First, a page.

How streamlined is your recycling system? The Zero Waste Challenge continues, daring you to trash your trash can.
Give yourself a pat on the back for all the wonderful things you’ve done so far to reduce your landfill waste. In April you took a bin audit, from which you created your top five list to discover the materials that make up the majority of your weekly trash. Then you gave up disposable plastic bags for good; after all, these are such a waste of resources and can damage wildlife if dropped as litter. Last month you armed yourself with local information by finding out what you could recycle at your curbside and in local recycling areas. You should now have a list of the materials you can recycle and where you can recycle them.
This month you’re going to give your entire home recycling set up a Zero Waste makeover.
Here’s a before and after look at my recycling area. Note the borderline hoarding effect of dutifully saving all my materials vs. the practicality of dividing and conquering.
My before was not exactly conducive to inspired recycling. For example, I couldn’t get to the containers at the bottom so frankly, it was easier to throw things away. And we all know where “away” is:
As a solution, I dumped my kitchen bin. There’s nothing like throwing yourself in at the deep end. The problem is it’s so easy and convenient to open that door and pop something in the bin. Out of sight, out of mind, never to be thought of again. But by not thinking about the consequences of our actions we are wasting resources and polluting the planet.
Therein lies this month’s challenge. We’ll call it Operation: Bin Be Gone.
Now you’ll need to make recycling really work for you regardless of any difficulties you might face. You might have specific requirements such as dogs or cats that might enjoy sniffing around empty cans or toddlers that can’t resist the sharp edge of a tin. Perhaps you’re limited by space or live with an elderly person who needs supervision around rubbish and recycling. There are solutions to all of these issues.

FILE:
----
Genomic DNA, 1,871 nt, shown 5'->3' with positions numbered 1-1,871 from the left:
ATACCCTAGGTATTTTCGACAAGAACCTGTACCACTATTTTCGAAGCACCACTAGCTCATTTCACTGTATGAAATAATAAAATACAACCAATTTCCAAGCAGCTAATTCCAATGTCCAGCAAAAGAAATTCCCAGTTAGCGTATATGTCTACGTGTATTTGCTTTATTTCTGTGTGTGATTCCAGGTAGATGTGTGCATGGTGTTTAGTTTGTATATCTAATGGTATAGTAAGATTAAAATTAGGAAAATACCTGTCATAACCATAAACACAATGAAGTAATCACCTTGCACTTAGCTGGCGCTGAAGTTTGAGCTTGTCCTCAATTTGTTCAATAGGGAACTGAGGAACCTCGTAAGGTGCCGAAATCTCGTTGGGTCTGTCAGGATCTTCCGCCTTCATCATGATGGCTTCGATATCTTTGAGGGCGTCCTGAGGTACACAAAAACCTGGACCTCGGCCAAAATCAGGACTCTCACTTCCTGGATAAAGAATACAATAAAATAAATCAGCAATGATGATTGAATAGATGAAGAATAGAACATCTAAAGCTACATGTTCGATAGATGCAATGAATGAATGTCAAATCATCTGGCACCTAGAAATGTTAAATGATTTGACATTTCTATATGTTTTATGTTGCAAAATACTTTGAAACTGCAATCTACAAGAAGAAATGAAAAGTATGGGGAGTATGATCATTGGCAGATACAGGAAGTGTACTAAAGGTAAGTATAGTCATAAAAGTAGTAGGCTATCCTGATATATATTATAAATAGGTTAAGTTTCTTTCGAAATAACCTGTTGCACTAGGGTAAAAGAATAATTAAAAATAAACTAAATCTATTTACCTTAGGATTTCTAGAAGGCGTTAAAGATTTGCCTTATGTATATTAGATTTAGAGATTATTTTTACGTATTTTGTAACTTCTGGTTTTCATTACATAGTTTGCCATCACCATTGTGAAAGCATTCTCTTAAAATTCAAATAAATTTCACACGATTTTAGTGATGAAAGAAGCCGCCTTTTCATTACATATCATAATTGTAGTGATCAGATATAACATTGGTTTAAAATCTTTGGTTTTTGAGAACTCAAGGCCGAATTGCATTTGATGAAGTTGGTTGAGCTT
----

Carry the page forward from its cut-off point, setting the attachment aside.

Solution 1: People with small spaces can hang bags on the back of kitchen cupboard doors to store things in.
Solution 2: You might need a shelf outside the back door or on a balcony.
Solution 3: Maybe you need a few boxes in the garage or basement or maybe it’s easier to dot things around your house, like paper recycling next to the computer or plastic bottle recycling in the dining area.
The most important thing you can do to reduce the amount of space needed is to compact your recycling: crush tins, squeeze the air out of bottles and tetra pak containers, flatten cardboard boxes and keep paper flat rather than crumpling it.
Keep it clean too, so you aren’t surrounded by stinky trash. Rinsing out a can is pretty much like washing a plate – do it straight away and don’t let anything set hard around the edge. Use old washing up water to save resources and give bottles and cartons a rinse at the same time before squashing down. Your new mantra for this month is “wash & squash!”
Spend some time thinking about your habits. Where are you when you need to recycle something? Sitting at your computer, washing up in the kitchen or doing your morning routine in the bathroom? Put a suitable container in that room for the type of materials you want to recycle.
Figure out whether you prefer to have everything in one place with an assortment of labeled containers or if you need to put up a couple of shelves somewhere. Be creative, think outside the recycling box and always focus on solutions. With a bit of thought you can make recycling just as convenient as throwing something in the trashcan.